Getting ‘Fashion Forward’ on Customs
By David L. Cunningham Jr.
Chief Operating Officer, FedEx Express
For start-up fashion designers and small-scale entrepreneurs, global sourcing is often a must. Malaysian shoe entrepreneur Christy Ng cites “fresh design, distinct artisanship and competitive pricing” as motivations for buying raw materials internationally. For Juan David Martinez of the Colombian cycling wear manufacturer Industrias Suárez, the quality and pricing of overseas-sourced zips, dyes, adhesives and reflective tapes are integral to their cost model and product integrity.
However, understanding customs rules before you take the leap into global sourcing is key, as Ng and Martinez will attest. Customs rules are fluid and differ markedly from country to country. Long hold-ups and penalties can ensue if rules are not followed. Ng has experienced the pitfalls first hand, where complex or changing customs rules have resulted in “unprecedented financial losses with garments left on the docks for weeks at a time.”
If you’re a fashion entrepreneur ready to take the next step of either sourcing or selling items internationally, here are some tips on navigating customs to get you started.
Check textile quotas and licensing requirements.
The textile industry has long been the subject of global trade negotiations. Some countries still maintain select quotas,1 such as Costa Rica, which controls trade in certain wool fabrics. Markets such as Mexico require textile or material importers to hold a license or visa.2
Review banned or restricted substances lists.
Many materials used by the fashion industry contain plastics or chemicals that are subject to bans or restrictions, such as textiles containing formaldehyde in Europe. Obtain a list of banned substances from local authorities, and check with vendors that textiles and materials pass the test before purchasing.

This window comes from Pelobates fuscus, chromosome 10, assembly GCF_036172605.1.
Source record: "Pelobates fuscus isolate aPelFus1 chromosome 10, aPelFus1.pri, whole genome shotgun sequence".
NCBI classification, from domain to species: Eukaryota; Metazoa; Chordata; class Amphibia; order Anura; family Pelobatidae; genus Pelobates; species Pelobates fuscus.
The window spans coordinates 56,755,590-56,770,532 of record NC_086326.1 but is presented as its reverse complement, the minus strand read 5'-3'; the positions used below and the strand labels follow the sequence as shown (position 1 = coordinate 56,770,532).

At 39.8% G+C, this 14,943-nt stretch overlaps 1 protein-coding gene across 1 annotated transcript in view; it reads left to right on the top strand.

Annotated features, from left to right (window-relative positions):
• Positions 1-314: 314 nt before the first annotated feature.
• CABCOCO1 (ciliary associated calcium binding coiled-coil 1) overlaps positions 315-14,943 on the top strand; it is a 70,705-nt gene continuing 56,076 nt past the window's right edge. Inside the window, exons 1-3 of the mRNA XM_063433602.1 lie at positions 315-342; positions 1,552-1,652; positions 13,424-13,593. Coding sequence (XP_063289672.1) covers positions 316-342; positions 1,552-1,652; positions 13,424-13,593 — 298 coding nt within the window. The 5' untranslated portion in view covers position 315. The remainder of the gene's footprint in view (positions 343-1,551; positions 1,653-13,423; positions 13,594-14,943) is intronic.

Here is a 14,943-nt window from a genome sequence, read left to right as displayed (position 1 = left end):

Be sure valuations are accurate and goods are well labeled.
When importing or exporting goods, make sure to provide an accurate valuation along with a detailed description of the contents of a shipment — for example, rather than ‘bolt of silk,’ the description should read ‘bolt of blue silk with embroidered detail.’ This will help customs officials calculate duties and taxes.
Check for authenticity and report any counterfeit products.
The sale of counterfeit goods makes up an estimated 10% of fashion trade, with belts, handbags and shoes being the most popular items.3 Today’s counterfeit goods can be hard to detect. You may inadvertently find yourself sourcing (or being subject to) ‘knock-off’ merchandise to complete a seasonal line-up.
Be clear on conventions and local rules for animal products.
The Convention on International Trade in Endangered Species (CITES) is an international governmental agreement prohibiting the trade of wild animals.4 In addition to this, many countries have supplemental laws, which differ between markets. For example, importing dog or domestic cat hair is illegal in Europe, but permissible in some parts of Asia.5
Sourcing or selling goods internationally can seem complex, however there are a range of organizations that can assist, from government agencies to transportation partners. Once you’re on your way, talk to your transportation provider to find out how tools such as FedEx Global Trade Manager can help estimate duties and taxes, manage documentation and gain up-to-date insights into local market conditions.Sources